The main source in this article is PMID 25741868. In closer reading of the source, it appears what is really meant by gene of uncertain significance (GUS) is gene variant of uncertain significance (GVUS). Boghog (talk) 20:02, 12 January 2017 (UTC)
Aren't gene variants normally known as "alleles"? Maproom (talk) 22:03, 12 January 2017 (UTC)
Yes, but variant indicates an allele different from the reference genome, as in a VCF file. In clinical sequencing, we talk of variants and variants of unknown significance (VUS). Genes of unknown significance aren't really talked about, because depending on position, variants within a gene can have different effects on the phenotype. It is the variant that is medically significant and gene-level annotations, while useful, are not determinative. --Mark viking (talk) 22:23, 12 January 2017 (UTC)
Thanks for the link to Variants of unknown significance. Perhaps Gene of uncertain significance should be merged into it. Boghog (talk) 06:41, 13 January 2017 (UTC)
@Maproom: I noticed that you took care of the winkler index issue at the helpdesk. VUS is the way I knew this concept, and I believe that is true for the vast majority of people who know about it. Why not just change the name of Gene of uncertain significance to "Variant of uncertain significance"? That way, both this article and the article Mark viking pointed us to can coexist. Since Variants of unknown significance is such a stub, let's have the longer gene article overwhelm it. BTW, to my eye the longer article isn't so bad. It needs work, but I'd be willng to help. DennisPietras (talk) 21:06, 15 January 2017 (UTC)
@DennisPietras:: I am fairly sure I understand what the Winkler index article is about, so I checked some sources and went ahead with the move. I am less confident about the Variants of unknown significance material. It doesn't need any special power to move (rename) an article, you just need to be an autoconfirmed editor. If you feel confident that the move is justified, you can do it yourself: go to the cryptically named "More" menu at the top of the article, select its only item "Move", type in the new name, amd give your reason. Maproom (talk) 21:28, 15 January 2017 (UTC)

────────────────────────────────────────────────────────────────────────────────────────────────────done DennisPietras (talk) 04:14, 16 January 2017 (UTC)

@Maproom, Boghog, Mark viking, and Aspro: I found a YouTube video made by a genetic counselor about VUS. She is speaking without a script, trying to educate people about VUS. To me, she made at least one mistake, but so be it. This topic is going to be a huge societal issue, and I think people need to hear it. It's here https://www.youtube.com/watch?v=cPFaAw4lSpU What I'd like to do is put some line of wikicode at the start of the article like [[Play_This_URL|as a right side thumbnail]]. Is that even possible? Would that be a violation of YouTube copyright? Do you think it is a good idea? If you think it's a good idea, possible, and not a violation, do any of you know what the real wikicode is? Thanks, DennisPietras (talk) 15:22, 17 January 2017 (UTC)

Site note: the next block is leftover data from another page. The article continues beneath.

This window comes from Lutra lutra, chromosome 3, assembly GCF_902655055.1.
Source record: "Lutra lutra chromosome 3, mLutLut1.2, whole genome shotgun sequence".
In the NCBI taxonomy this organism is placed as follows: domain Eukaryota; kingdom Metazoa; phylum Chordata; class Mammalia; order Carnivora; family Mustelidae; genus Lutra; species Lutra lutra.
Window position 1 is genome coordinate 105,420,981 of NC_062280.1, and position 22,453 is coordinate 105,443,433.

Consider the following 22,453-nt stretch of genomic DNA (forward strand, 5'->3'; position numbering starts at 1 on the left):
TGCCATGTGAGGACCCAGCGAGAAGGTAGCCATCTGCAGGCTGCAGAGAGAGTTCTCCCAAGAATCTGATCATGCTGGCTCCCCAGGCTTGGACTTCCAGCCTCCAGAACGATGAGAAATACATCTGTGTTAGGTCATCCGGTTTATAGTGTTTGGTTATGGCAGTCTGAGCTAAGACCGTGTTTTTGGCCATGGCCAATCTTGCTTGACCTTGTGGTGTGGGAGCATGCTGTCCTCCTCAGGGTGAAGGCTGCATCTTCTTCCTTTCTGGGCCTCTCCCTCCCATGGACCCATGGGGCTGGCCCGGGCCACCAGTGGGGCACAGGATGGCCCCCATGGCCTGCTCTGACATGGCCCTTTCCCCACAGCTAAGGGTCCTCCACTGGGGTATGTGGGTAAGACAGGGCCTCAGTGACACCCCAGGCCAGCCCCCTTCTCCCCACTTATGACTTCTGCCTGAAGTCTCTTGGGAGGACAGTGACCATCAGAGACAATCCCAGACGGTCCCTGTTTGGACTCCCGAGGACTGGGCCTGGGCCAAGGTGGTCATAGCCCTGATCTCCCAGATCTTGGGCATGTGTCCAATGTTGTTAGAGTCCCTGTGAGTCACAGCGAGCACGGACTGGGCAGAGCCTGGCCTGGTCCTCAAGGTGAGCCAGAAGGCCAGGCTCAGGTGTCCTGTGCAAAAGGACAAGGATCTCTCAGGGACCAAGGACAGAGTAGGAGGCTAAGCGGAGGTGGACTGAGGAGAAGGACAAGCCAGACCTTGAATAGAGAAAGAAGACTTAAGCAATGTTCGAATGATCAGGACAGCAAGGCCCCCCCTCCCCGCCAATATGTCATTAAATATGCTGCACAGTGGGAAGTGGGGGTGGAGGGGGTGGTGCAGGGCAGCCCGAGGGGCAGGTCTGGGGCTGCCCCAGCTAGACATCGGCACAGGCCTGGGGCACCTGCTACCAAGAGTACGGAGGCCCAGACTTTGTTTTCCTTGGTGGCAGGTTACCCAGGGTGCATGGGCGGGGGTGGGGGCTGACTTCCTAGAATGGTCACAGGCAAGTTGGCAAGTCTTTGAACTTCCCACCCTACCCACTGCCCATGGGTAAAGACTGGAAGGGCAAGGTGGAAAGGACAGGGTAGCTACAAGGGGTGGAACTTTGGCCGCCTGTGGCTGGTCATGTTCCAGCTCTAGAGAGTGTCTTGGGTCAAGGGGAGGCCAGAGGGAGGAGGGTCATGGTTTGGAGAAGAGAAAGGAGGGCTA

There's more than one serious mistake in that video. Wikipedia ought be be able to do better. Maproom (talk) 16:51, 17 January 2017 (UTC)
Yes, I agree that there are more mistakes, but would a poet who just got notice of a VUS notice them? The poet could benefit from actually hearing a voice repeating that it's not actionable and they need to keep in contact with their health care professional. Plus, I can't find a better shorter one! The ironic thing is that one of my former students is a genetic counselor, and she's let me down by not having such a video...8-( ..no I'm not going to contact her. — Preceding unsigned comment added by DennisPietras (talkcontribs) 18:57, 17 January 2017 (UTC)
So there's such a thing as a VUS notice? That surprises me. Any two people (who aren't identical twins) must have hundreds of gene differences with some observable phenotypic effect, and thousands without. Maybe I've misunderstood something. Maproom (talk) 09:21, 18 January 2017 (UTC)